A bill removing the religious exemption for vaccinations for Connecticut schoolchildren will also increase the number of permissible medical exemptions — a change that some physicians believe has the potential to do more harm than good.
The legislation, if passed, would require children entering a public or private school in Connecticut to be vaccinated for a number of diseases including diphtheria, pertussis, tetanus, poliomyelitis, measles, mumps, rubella and haemophilus influenzae type B. Children who are already enrolled in school will be allowed to keep their religious exemptions.
State Rep. Jonathan Steinberg, D-Westport, said during a debate on the floor of the state House of Representatives on Monday that the bill would also allow doctors to grant medical exemptions if the child has an autoimmune disorder or a family member with an autoimmune disorder, or if a child has a family member who has had a bad reaction to a vaccine.
“Unlike some other states that are narrowing the medical exemption, we’re actually creating a more clear path to that possibility, should it be a legitimate reason,” said Steinberg.
But Dr. Jody Terranova, assistant professor of pediatrics at the University of Connecticut School of Medicine, said that she doesn’t think that pediatricians will grant exemptions that are outside the guidelines recognized by the Centers for Disease Control.
“Most providers don’t want to practice bad medicine,” said Terranova, adding that the legislature should not be making medical decisions.
The CDC recognizes only a handful of medical reasons that an individual should not receive a vaccination. For most of the vaccinations, the only exception is a severe allergic reaction including anaphylactic shock to a previous dose of the vaccine. Severe immunodeficiency can also merit an exemption.
“It’s hard to get a medical exemption because it’s supposed to be hard to get a medical exemption,” said Terranova.
Data from the Connecticut Department of Public Health shows that an average of 0.2 to 0.3 percent of children entering school in Connecticut receive medical exemptions each year. Medical exemptions represent 8.6 percent of vaccine exemptions granted to kindergarteners and 12.1 percent of the vaccine exemptions granted to 7th graders.
Steinberg said that the expansion of criteria does not mean that everyone who wants an exemption will get one.
“There are some people who are adamant in their belief that they are eligible for a medical exemption, which may not be based upon fact. And they are going to be frustrated and disappointed,” said Steinberg.
A basis in fact
Not all physicians feel that expanding the medical exemptions is a bad idea. Dr. Benjamin Cherry, chair of the Health and Public Policy Committee for the American College of Physicians’ Connecticut chapter, said that the CDC can be slow to catch up on the latest developments, and that it would make sense to let pediatricians exercise some discretion.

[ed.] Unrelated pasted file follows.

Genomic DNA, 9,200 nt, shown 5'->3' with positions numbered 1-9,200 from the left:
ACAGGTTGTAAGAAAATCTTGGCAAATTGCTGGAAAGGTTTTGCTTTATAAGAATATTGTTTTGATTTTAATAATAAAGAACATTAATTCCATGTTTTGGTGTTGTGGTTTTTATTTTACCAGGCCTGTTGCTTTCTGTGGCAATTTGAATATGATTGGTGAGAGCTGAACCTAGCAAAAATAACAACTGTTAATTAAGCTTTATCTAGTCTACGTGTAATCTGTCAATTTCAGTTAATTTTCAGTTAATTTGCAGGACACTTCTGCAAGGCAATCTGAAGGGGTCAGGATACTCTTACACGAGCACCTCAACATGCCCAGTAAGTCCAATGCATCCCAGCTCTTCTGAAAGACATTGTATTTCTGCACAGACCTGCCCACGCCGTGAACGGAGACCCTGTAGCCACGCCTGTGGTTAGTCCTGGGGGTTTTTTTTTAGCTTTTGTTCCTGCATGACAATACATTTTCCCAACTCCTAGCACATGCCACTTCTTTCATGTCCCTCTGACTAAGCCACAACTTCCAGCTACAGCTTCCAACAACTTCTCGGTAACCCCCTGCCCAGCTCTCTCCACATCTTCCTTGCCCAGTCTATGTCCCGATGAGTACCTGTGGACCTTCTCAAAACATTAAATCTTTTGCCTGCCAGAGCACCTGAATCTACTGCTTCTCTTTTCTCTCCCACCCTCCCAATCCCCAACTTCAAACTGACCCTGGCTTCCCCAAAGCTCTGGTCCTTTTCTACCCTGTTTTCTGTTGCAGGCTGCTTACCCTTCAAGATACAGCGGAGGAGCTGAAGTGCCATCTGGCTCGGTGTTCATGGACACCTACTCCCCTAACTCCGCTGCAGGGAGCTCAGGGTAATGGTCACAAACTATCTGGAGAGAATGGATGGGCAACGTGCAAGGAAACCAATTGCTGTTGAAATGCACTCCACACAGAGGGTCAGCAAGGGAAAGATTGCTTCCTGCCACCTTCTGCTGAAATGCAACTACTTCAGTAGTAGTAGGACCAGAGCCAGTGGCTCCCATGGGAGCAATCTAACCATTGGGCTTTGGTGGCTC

“We may not be able to make medically appropriate decisions if there is something in statute that binds us to a slow-moving behemoth like the CDC,” said Cherry.
Dr. Ada Fenick, associate professor of pediatrics at Yale University, said that if someone has a family history of a reaction to a vaccination, that should be taken into consideration.
However, she said she worried that the widened medical exemption could create a loophole for doctors who were against vaccinations to approve exemptions that have no basis in science.
“I hope and pray that most of them will stick with the actual do-no-harm and that they will act in the best interest of the children of Connecticut,” she said, “As opposed to using something like this, which really has no basis in fact.”
Terranova brought up a situation in Florida in which doctors were paid to falsify medical exemptions after the state removed its “personal belief exemption” for vaccinations.
She said that she believed this was the motivation behind another piece of the bill, which creates a committee within the state Department of Public Health to look at trends in physicians’ use of the medical exemption and to point out any “discrepancies” in the way that the medical exemption is being used. The committee would also evaluate data collected on vaccine exemptions.
Steinberg said the committee would make sure the law wasn’t allowing any “loopholes that lead to bad outcomes” and would make sure that the medical professionals were well educated.
Steinberg said he hoped the bill would allow for more conversations between practitioners and families. Terranova and Fenick said they think mandating vaccinations will force parents to discuss their concerns honestly with pediatricians.
“People don’t really like to talk about it. They read things online that scares them,” said Fenick. “At the very least, this will help us to get to the medical worry that they may have.”